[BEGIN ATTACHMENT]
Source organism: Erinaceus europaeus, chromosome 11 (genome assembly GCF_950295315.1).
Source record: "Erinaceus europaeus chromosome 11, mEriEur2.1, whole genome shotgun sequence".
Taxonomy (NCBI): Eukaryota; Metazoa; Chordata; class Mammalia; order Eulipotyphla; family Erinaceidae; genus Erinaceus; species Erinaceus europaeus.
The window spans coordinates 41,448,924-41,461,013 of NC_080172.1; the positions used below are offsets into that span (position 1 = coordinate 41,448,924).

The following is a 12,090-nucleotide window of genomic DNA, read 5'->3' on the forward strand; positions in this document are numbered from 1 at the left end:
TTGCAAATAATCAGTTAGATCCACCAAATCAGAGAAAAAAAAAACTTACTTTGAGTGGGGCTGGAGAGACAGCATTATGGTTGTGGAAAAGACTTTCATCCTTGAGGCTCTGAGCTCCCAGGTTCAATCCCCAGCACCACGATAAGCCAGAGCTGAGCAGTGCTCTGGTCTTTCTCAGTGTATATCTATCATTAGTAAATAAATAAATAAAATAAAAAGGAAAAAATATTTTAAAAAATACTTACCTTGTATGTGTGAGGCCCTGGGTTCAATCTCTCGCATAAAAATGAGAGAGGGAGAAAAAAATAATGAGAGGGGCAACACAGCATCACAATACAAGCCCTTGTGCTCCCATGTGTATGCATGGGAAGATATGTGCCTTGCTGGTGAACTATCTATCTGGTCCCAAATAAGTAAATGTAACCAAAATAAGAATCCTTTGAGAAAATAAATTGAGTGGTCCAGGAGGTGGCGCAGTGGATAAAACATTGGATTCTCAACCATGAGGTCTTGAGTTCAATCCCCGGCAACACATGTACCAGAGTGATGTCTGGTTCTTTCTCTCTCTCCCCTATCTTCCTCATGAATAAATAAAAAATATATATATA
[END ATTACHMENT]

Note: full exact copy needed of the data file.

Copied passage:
Source organism: Erinaceus europaeus, chromosome 11 (genome assembly GCF_950295315.1).
Source record: "Erinaceus europaeus chromosome 11, mEriEur2.1, whole genome shotgun sequence".
Taxonomy (NCBI): Eukaryota; Metazoa; Chordata; class Mammalia; order Eulipotyphla; family Erinaceidae; genus Erinaceus; species Erinaceus europaeus.
The window spans coordinates 41,448,924-41,461,013 of NC_080172.1; the positions used below are offsets into that span (position 1 = coordinate 41,448,924).

The following is a 12,090-nucleotide window of genomic DNA, read 5'->3' on the forward strand; positions in this document are numbered from 1 at the left end:
TTGCAAATAATCAGTTAGATCCACCAAATCAGAGAAAAAAAAAACTTACTTTGAGTGGGGCTGGAGAGACAGCATTATGGTTGTGGAAAAGACTTTCATCCTTGAGGCTCTGAGCTCCCAGGTTCAATCCCCAGCACCACGATAAGCCAGAGCTGAGCAGTGCTCTGGTCTTTCTCAGTGTATATCTATCATTAGTAAATAAATAAATAAAATAAAAAGGAAAAAATATTTTAAAAAATACTTACCTTGTATGTGTGAGGCCCTGGGTTCAATCTCTCGCATAAAAATGAGAGAGGGAGAAAAAAATAATGAGAGGGGCAACACAGCATCACAATACAAGCCCTTGTGCTCCCATGTGTATGCATGGGAAGATATGTGCCTTGCTGGTGAACTATCTATCTGGTCCCAAATAAGTAAATGTAACCAAAATAAGAATCCTTTGAGAAAATAAATTGAGTGGTCCAGGAGGTGGCGCAGTGGATAAAACATTGGATTCTCAACCATGAGGTCTTGAGTTCAATCCCCGGCAACACATGTACCAGAGTGATGTCTGGTTCTTTCTCTCTCTCCCCTATCTTCCTCATGAATAAATAAAAAATATATATATA